The faith-based film Let God from Word Films comes to DVD on 2/25/14. Starring Jasmin Jandreau. Written & directed by William Parker.
FILM SYNOPSIS: A woman heads west with her husband during the 19th-century gold rush and is left alone in the harsh wilderness when her husband is killed in a savage attack. Much of the story is told in flashback.
PREVIEW REVIEW: Nonlinear and deliberately paced (confusing and slowwww), it’s a kind of character study meant to reveal a woman’s ultimate dependence on God to save her. Jasmin Jandreau does a credible job and the production values, especially the cinematography, are extraordinary. And credit must be given to the filmmakers for trying to incorporate spiritual matters within this woman-against-the-elements drama. Depending on your frame of mind, you may either be completely engaged by the production, or frustrated by the time spent on each shot.
The film reminded me of Meek’s Cutoff, which also recreated the pioneers’ struggle with the land and the elements. In this decade of fast editing and CGI trickery, Meek’s Cutoff director Kelly Reichardt goes against convention, using long, exploratory shots of the land to set the mood and give us a visual and visceral portrait of the pioneers’ trek. By using a deliberate, slow pace, Reichardt makes the terrain an actual character, revealing an unknown and often unforgiving land. In his film, we get to know the frontier as much as those who trod upon it.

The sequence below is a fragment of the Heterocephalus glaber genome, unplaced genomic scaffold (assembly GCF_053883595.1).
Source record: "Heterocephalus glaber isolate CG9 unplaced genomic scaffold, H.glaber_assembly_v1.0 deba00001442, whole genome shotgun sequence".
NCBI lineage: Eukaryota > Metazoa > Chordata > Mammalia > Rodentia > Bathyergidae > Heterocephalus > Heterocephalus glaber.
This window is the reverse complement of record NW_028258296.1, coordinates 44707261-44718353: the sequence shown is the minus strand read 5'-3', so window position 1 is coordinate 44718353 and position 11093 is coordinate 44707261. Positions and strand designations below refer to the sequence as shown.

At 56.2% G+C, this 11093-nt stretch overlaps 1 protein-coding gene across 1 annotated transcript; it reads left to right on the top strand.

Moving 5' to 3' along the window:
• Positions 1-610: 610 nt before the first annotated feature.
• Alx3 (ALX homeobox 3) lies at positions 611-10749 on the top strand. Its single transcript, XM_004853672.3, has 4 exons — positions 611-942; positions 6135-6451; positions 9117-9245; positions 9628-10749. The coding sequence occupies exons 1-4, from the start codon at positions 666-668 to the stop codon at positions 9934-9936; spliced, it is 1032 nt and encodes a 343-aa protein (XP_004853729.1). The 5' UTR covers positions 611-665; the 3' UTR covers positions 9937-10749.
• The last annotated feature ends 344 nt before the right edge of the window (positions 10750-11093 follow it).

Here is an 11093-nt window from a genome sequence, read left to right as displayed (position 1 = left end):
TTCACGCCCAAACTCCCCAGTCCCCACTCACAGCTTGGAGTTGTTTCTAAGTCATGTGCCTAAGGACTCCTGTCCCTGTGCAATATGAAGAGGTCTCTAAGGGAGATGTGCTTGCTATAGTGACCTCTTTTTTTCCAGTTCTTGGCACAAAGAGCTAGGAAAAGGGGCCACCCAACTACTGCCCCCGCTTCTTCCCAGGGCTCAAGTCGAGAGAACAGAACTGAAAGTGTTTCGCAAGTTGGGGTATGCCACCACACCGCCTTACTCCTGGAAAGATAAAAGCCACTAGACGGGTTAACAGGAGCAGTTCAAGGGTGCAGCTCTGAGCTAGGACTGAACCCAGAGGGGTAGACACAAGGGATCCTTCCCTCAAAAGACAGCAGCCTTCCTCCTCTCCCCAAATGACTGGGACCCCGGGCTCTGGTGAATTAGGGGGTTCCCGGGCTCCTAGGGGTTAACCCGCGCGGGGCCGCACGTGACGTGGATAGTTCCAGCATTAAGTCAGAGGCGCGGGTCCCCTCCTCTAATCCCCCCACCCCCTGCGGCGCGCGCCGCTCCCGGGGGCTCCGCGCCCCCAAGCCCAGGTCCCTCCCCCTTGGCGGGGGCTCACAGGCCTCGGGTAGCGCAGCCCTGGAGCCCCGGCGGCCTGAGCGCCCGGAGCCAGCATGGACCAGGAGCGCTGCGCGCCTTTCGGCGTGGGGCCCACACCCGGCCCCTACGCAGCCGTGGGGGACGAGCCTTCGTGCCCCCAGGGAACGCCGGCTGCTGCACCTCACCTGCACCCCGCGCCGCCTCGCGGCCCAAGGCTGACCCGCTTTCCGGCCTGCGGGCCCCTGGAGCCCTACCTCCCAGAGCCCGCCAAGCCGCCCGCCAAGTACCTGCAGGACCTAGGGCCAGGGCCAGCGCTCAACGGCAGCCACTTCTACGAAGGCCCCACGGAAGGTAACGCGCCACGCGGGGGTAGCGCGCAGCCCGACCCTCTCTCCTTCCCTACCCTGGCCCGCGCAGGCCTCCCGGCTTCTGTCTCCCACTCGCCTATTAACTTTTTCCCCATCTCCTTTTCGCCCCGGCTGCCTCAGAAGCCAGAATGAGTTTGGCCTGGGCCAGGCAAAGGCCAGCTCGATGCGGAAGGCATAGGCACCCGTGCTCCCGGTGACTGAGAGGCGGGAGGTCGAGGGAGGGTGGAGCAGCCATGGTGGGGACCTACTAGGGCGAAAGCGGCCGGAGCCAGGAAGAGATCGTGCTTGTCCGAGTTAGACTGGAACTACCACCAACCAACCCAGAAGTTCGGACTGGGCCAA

At times this slow pace may be a trial for today’s filmgoer, but once you adjust to the lingering cinematography, you become a part of the journey. You’ll get to know these amazing people, a people who truly faced the unknown in order to come to a better place.
I can’t say anything about the end of Meek’s Cutoff, because it’s unexpected and needs to be experienced firsthand. Suffice it to say, it is unlike any film ending I can remember. The ending scene, like the film itself, is an allegory about faith, trust and endurance.
I think this was the destination Let God’s filmmakers intended to lead us, sadly with less success. It’s not a bad film. Indeed, many critics are praising it for its mood, structure and clandestine message concerning where to look for God. And certainly I’m for any filmed parable that reveals a character who, despite all odds, shows a reverence for God, and reveals her selfless nature. But if you’re going to see this film, rest up first. Did I mention, it’s sloooowww!
Preview Reviewer: Phil Boatwright
Distributor: Word Films
Crude Language: None
Obscene Language: None
Violence: The lone woman struggles against nature, which becomes somewhat intense; her husband is murdered, but the action takes place off screen; dead frozen people are briefly seen.
Running Time: 91 min. (seems like more)
Intended Audience: Mature viewers